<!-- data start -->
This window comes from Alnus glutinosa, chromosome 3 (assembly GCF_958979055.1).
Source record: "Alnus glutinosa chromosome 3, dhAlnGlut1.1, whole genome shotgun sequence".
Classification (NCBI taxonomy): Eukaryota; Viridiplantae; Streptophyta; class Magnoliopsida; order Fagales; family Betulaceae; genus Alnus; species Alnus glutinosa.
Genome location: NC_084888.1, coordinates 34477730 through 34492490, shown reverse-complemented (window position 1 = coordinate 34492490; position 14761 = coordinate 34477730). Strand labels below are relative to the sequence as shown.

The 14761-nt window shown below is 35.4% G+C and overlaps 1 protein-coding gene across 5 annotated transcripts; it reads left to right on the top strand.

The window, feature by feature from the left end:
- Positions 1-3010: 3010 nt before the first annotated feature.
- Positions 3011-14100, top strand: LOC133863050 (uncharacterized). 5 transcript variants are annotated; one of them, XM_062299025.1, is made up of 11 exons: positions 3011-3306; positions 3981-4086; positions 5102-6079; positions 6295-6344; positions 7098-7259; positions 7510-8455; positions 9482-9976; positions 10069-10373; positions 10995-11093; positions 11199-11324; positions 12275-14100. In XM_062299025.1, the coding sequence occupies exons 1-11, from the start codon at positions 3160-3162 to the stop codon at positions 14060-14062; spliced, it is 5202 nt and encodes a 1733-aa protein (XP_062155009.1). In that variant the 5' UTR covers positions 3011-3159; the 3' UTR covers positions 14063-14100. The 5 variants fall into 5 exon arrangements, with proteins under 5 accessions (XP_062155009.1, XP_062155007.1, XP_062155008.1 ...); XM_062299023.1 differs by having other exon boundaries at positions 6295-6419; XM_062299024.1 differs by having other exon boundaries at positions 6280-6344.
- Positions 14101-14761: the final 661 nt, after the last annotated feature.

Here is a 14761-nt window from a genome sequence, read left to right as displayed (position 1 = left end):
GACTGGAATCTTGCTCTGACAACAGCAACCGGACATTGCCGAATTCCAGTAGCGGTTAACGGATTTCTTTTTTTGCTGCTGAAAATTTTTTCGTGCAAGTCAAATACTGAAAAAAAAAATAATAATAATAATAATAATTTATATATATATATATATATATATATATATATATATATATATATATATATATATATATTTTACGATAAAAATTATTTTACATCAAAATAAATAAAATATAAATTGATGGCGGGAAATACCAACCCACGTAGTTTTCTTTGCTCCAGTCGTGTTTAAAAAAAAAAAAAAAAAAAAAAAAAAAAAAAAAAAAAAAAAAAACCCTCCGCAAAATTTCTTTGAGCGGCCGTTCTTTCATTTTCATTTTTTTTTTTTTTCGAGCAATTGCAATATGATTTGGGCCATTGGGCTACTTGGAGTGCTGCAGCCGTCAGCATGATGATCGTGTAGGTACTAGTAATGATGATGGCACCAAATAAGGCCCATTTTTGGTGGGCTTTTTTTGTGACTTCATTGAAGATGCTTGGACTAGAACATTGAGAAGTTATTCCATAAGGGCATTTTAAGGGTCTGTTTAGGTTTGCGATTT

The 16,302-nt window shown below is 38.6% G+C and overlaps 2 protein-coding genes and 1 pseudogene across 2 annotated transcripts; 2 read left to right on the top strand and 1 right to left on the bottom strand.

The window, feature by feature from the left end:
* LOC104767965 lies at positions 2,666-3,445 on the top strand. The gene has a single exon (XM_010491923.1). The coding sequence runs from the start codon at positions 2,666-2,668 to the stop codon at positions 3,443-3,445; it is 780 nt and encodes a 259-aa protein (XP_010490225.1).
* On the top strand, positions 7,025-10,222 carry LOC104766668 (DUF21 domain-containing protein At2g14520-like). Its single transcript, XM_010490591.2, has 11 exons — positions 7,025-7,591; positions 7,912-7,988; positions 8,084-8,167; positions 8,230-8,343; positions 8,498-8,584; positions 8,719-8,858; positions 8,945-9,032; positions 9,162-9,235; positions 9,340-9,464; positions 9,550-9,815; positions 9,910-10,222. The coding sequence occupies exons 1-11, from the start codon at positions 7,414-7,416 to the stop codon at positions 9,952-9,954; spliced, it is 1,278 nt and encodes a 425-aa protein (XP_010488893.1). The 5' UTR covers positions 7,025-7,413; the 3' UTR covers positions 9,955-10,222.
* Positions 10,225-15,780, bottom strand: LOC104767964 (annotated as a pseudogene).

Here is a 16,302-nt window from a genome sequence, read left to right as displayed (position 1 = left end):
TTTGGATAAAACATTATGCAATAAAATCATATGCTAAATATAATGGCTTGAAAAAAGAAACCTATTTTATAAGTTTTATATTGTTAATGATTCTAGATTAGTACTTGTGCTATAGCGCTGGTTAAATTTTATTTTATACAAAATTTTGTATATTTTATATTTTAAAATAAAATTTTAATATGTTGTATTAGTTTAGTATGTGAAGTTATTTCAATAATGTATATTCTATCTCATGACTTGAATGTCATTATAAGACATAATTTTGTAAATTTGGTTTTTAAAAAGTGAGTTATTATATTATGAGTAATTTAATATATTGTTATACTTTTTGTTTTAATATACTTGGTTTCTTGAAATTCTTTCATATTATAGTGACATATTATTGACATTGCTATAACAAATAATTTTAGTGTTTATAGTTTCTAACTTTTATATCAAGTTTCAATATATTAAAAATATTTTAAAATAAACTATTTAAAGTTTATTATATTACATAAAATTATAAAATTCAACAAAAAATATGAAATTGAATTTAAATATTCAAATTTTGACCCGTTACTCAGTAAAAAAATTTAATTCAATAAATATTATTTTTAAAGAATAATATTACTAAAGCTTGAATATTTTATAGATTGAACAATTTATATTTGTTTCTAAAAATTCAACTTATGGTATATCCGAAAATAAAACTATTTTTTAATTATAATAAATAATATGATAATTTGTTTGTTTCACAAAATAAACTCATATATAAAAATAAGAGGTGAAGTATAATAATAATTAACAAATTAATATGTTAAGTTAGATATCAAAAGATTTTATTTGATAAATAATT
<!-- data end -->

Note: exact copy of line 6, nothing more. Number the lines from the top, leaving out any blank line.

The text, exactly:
The window, feature by feature from the left end: